- Hazard Avoidance Cameras (Hazcams)
- Navigation Cameras (Navcams)
OBJECTIVES

The scientific objectives of the Mars Exploration Rover mission were to:[37]
• Search for and characterize a variety of rocks and soils that hold clues to past water activity. In particular,
samples sought include those that have minerals deposited by water-related processes such
as precipitation, evaporation, sedimentary cementation or hydrothermal activity.
• Determine the distribution and composition of minerals, rocks, and soils surrounding the landing sites.
• Determine what geologic processes have shaped the local terrain and influenced the chemistry. Such
processes could include water or wind erosion, sedimentation, hydrothermal mechanisms, volcanism, and
cratering.
• Perform calibration and validation of surface observations made by Mars Reconnaissance Orbiter instruments.
This will help determine the accuracy and effectiveness of various instruments that survey Martian
geology from orbit.
• Search for iron-containing minerals, identify and quantify relative amounts of specific mineral types that
contain water or were formed in water, such as iron-bearing carbonates.
• Characterize the mineralogy and textures of rocks and soils and determine the processes that created them.
• Search for geological clues to the environmental conditions that existed when liquid water was present.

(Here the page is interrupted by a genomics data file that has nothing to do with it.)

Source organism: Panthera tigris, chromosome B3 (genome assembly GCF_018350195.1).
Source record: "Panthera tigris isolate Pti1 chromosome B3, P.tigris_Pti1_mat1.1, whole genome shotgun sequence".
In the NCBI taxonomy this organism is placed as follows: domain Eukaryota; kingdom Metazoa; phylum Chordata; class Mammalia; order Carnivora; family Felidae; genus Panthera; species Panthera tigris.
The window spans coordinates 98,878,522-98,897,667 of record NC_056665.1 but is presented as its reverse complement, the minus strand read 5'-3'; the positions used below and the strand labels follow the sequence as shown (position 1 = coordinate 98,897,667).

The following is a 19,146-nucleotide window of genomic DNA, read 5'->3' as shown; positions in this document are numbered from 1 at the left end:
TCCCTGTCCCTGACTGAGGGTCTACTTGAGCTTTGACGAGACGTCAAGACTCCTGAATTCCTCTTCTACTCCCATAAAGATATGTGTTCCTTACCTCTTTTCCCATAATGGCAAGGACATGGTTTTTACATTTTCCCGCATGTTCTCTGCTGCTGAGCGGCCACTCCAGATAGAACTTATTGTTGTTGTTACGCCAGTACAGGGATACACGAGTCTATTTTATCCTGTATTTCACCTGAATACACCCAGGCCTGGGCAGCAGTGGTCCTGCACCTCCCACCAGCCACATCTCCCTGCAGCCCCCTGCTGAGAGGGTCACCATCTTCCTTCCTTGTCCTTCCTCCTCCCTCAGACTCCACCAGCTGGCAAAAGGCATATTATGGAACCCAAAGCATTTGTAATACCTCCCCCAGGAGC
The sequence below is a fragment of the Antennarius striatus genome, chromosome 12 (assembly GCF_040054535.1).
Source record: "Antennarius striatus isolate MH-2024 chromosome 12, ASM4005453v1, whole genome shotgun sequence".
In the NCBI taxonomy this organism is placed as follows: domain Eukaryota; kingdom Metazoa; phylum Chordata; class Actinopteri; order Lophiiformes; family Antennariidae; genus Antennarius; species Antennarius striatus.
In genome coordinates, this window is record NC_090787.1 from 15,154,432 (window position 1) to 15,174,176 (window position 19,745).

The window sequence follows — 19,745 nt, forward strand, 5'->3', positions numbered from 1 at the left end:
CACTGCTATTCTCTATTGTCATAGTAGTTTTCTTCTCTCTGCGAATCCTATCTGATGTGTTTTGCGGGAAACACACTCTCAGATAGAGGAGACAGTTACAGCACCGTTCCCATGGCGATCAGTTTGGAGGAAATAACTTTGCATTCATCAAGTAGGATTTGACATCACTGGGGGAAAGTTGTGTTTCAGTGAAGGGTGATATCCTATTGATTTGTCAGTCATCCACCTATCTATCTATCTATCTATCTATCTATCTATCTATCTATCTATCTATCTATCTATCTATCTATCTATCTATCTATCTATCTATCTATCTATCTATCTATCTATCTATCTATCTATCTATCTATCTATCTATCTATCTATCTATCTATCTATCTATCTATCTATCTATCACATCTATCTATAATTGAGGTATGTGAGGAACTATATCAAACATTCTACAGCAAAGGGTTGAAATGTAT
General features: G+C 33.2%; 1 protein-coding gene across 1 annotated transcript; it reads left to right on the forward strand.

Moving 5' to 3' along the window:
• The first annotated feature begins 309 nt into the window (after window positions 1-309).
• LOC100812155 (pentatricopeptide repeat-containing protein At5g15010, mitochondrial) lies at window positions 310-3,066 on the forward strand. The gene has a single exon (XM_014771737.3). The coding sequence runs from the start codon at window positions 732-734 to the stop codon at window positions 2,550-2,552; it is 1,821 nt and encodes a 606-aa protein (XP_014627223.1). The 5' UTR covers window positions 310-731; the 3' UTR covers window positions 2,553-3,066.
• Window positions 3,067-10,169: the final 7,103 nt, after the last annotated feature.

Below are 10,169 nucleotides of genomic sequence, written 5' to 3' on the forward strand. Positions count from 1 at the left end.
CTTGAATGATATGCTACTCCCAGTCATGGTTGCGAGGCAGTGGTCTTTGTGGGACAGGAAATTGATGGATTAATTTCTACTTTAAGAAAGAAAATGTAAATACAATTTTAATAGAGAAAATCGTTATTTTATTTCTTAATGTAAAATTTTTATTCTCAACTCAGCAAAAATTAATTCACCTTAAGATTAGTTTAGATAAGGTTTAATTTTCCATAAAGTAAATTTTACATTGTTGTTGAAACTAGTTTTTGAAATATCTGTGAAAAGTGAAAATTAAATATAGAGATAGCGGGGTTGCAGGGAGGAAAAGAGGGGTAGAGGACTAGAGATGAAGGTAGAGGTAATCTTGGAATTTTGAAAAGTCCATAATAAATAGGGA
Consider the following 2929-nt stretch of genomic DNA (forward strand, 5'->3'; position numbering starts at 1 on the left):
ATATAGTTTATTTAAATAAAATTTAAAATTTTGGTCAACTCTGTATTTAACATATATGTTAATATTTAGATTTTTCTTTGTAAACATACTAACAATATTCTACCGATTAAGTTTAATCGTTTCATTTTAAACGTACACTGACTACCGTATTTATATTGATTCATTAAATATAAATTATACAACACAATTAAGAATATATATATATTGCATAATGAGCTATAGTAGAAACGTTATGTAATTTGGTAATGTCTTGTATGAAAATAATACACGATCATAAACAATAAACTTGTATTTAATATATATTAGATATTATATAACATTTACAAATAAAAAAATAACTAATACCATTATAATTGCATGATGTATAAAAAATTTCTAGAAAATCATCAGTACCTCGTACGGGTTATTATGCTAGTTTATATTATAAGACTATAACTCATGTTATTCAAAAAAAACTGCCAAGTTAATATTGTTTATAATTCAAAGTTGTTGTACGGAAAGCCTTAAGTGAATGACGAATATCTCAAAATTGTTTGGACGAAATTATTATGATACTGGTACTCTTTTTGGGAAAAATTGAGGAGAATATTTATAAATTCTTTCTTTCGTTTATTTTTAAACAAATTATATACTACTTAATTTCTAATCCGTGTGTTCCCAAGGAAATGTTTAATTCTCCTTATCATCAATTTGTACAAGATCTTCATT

Mission overview

• Collectively, the Opportunity and Spirit rovers were part of the Mars Exploration
Rover program in the long-term Mars Exploration Program. The Mars Exploration
Program's four principal goals were to determine if the potential for life exists on Mars
(in particular, whether recoverable water may be found on Mars), to characterize the
Mars climate and its geology, and then to prepare for a potential human mission to
Mars. The Mars Exploration Rovers were to travel across the Martian surface and
perform periodic geologic analyses to determine if water ever existed on Mars as well
as the types of minerals available, as well as to corroborate data taken by the Mars
Reconnaissance Orbiter.[18] Spirit and Opportunity were launched a month apart, on
June 10 and July 7, 2003, and both reached the Martian surface by January 2004. Both